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Factors influence nodulation



Nodulation generally begins about three to four weeks after emergence once the plant senses a need for nitrogen. The following factors can have a dramatic effect on the intensity, timing and efficiency of nodule development and nitrogen fixation. Taken alone, any one of the following factors can affect nodulation; however, it is common to find more than one factor influencing the extent of nodule formation on soybeans.

Soil chemistry and nutrients

  • As soil pH drops below 6, the conditions can become too acidic for rhizobia to effectively create nod factor and form nodules1. Rhizobia survival can also be affected. Important micronutrients, including molybdenum, that are cofactors for nitrogen fixation may become unavailable under low pH conditions.

  • Salt content in soil could be naturally occurring or due to irrigation. Introduction of salt can adversely affect nodulation even in concentrations low enough to allow for rhizobial survival and root colonization.

  • As carryover nitrogen levels in the soil rise above 40 lbs/acre, nodule formation is negatively affected2. If plants have a source of nitrogen readily available, there is no incentive to signal to rhizobia to form nodules and thus the rhizobia do not create nod factor. Once this carryover nitrogen is used up, the plant then may signal to the rhizobia, but the whole nodulation process then becomes delayed or the signaling window can be missed, resulting in little to no nodulation on the soybean plants.


Cultural and physical

  • Fields that have never been planted with soybeans have little to no rhizobia present, making natural inoculation/nodulation difficult. In general, the more times a field has been planted with soybeans with successful inoculation/nodulation, the higher the level of indigenous rhizobia. However, naturalized rhizobia may become less infective and/or effective over time and thus a supply of elite rhizobia, selected and fermented for these critical attributes.

  • Natural differences in soybean products can also affect the intensity of nodulation because soybean plants control the symbiotic nitrogen fixation process, and some soybean products perform this task more efficiently than others. In the absence of supplemental inoculation, there can be vast differences in presence of nodules between two given soybean products. These differences can be lessened by introducing elite strains of rhizobia into the environment to counter those variances.

  • Combining LCO with rhizobia increases the rate of early soybean nodulation, resulting in 2X as many nodules compared to rhizobia alone3. Both TagTeam® LCO XC and Optimize® XC technologies offer this effective combination.

  • Soil texture/organic matter can affect rhizobia populations. In general, the coarser the soil the less rhizobia can survive year to year, negatively affecting rhizobia populations and inoculation/nodulation. Sandy soils can also get extremely dry and hot, which cause the rhizobia populations to desiccate and decrease rapidly.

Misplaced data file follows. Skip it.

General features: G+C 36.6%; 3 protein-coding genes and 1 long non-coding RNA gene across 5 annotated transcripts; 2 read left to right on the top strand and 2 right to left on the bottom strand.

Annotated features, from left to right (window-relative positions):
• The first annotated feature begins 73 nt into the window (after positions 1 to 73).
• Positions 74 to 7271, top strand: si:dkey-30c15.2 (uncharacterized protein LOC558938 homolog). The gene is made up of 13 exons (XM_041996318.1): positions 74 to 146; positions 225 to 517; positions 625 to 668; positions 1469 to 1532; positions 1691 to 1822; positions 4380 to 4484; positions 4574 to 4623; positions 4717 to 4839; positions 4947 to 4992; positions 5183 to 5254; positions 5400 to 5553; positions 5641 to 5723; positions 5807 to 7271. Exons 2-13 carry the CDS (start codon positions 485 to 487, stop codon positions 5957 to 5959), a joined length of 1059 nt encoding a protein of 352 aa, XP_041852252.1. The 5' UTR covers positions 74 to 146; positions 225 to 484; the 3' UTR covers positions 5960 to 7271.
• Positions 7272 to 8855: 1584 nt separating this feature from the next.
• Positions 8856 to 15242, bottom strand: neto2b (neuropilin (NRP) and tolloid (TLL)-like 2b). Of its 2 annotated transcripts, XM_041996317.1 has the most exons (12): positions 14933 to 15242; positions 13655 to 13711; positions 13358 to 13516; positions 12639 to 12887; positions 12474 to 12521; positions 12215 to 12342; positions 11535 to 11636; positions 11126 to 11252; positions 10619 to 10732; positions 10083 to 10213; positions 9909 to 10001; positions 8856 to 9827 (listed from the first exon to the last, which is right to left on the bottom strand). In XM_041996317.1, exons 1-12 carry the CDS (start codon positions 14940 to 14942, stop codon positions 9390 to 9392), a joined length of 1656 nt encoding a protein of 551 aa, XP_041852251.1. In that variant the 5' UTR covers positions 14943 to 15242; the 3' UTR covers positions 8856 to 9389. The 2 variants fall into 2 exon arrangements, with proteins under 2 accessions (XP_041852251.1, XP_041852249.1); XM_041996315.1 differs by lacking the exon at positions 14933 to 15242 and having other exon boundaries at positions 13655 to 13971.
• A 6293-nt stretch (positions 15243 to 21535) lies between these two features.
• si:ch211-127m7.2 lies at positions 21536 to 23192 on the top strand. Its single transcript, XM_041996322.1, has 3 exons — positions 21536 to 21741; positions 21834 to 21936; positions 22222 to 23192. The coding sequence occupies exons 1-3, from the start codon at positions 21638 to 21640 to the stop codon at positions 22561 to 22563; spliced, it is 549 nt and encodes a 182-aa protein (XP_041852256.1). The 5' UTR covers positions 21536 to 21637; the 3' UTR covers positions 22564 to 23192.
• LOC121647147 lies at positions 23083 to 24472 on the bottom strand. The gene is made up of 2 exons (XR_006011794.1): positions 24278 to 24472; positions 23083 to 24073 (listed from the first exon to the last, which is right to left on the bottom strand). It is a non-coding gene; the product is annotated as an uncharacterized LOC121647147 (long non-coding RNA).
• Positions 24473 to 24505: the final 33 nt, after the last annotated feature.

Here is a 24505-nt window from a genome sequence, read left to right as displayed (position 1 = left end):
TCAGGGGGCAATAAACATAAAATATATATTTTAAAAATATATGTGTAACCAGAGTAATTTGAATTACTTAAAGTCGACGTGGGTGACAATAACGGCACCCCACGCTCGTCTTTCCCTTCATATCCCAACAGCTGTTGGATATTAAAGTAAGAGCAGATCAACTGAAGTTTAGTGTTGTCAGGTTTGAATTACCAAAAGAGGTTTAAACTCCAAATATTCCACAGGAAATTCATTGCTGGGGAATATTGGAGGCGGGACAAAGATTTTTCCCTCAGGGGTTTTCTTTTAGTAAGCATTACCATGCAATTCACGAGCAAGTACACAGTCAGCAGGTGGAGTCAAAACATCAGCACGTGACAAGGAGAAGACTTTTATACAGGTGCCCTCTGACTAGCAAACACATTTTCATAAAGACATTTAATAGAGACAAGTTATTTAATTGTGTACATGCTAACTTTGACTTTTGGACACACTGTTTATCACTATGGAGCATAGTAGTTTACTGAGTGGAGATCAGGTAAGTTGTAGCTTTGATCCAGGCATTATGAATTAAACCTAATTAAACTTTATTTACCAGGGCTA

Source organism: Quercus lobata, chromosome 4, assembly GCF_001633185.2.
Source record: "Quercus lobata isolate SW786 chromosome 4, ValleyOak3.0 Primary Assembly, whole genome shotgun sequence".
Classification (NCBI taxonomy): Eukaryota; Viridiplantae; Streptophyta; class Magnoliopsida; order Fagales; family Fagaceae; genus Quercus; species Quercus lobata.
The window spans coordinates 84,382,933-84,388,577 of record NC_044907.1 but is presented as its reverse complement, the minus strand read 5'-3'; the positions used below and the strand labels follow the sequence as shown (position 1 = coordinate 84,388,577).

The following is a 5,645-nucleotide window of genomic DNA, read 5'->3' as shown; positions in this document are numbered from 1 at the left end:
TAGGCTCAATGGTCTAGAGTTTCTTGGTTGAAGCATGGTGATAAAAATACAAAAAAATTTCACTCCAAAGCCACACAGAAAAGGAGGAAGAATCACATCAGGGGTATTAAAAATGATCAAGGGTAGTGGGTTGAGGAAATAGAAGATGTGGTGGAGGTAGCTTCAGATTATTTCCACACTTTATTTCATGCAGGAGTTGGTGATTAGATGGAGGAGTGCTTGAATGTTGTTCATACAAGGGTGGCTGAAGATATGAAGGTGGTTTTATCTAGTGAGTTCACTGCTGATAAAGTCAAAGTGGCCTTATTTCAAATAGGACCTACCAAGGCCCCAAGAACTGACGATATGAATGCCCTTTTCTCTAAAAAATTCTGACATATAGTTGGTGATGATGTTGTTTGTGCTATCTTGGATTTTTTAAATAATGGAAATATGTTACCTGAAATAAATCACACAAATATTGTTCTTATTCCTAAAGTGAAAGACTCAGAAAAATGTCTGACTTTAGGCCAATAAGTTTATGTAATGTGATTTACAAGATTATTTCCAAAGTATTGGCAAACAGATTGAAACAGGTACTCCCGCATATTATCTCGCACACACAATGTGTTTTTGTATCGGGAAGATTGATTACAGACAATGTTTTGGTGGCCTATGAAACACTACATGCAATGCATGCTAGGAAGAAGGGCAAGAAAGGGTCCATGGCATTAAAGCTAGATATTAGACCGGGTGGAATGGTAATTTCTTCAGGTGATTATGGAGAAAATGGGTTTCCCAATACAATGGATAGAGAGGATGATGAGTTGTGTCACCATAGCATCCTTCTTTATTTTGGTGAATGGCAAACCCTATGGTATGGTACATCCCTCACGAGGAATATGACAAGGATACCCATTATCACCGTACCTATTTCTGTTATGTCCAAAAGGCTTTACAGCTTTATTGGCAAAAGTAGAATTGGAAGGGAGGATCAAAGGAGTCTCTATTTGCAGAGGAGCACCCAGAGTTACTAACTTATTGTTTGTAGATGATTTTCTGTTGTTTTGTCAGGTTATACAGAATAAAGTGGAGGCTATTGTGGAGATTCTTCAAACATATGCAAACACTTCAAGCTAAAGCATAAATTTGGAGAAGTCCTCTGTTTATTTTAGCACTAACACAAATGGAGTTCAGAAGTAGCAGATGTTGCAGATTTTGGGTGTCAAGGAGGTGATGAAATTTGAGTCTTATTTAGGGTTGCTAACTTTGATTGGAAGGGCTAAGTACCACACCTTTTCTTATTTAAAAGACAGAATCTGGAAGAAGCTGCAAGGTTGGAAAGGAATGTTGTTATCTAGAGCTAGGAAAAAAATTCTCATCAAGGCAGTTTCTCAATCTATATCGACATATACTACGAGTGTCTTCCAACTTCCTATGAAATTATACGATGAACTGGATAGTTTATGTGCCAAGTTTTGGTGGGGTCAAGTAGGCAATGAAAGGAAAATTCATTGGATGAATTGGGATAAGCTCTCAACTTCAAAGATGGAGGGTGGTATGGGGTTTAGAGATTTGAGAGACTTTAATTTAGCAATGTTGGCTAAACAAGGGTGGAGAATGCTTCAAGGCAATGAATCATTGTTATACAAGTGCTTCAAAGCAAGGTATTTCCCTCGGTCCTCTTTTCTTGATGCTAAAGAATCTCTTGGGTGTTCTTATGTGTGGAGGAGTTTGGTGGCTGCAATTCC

• No-till conditions can create colder, wetter conditions early in the season, which can increase the stress levels of the plant, negatively affecting the signaling process between the plant and the rhizobia. These same conditions also can decrease the activity of the rhizobia, thus delaying nodulation.


Temperature and precipitation

  • The northern range of soybean-growing areas experience more extreme seasonal temperature fluctuations from colder winters to hot and dry summers, making it less likely that rhizobia can survive from year to year. The southern range of soybean-growing areas also can experience extremely high temperatures and dry conditions. In addition to creating plant stress, soil moisture can affect rhizobia survival. Hot, dry conditions can cause rhizobia desiccation and death, while flooding can create anaerobic conditions which cause rhizobial death due to low oxygen conditions.

  • In addition to creating plant stress, temperature extremes can have an effect on the efficacy of soil rhizobia. In temperatures below 50° F (10° C), rhizobia become mostly inactive and the nodulation signaling process can be interrupted4. In high temperatures above 90° F (32° C), especially when combined with dry conditions, rhizobial desiccation and death can occur5.



  • Often times, indigenous or native rhizobia will compete with the elite strains in an inoculant to occupy the infection sites on the soybean root. These native rhizobia may then infect and form nodules, but fix little to no nitrogen, making them parasitic to the soybean plants. The combination of LCO and rhizobia, delivered at the same time, which can be found in TagTeam® LCO XC and Optimize® technologies, can improve early nodulation by up to 2X.

  • Any practice that stresses the plant (disease, herbicide injury, nutrient deficiency/poor fertility, compaction, cold early season temperatures) reduces the ability of the plant to signal the rhizobia regarding its need for nitrogen, thus delaying nodulation.

  • Compounds applied to the seed and the soil such as incompatible pesticides, fertilizers and nutrients can cause rhizobial death. Care should be used with compounds such as talc (when applied during treating causes rapid rhizobial desiccation) or molybdenum (high toxicity) which can be incompatible with rhizobia. Always refer to published compatibility charts before using any unknown materials with rhizobia inoculants.

Please contact us for further details.

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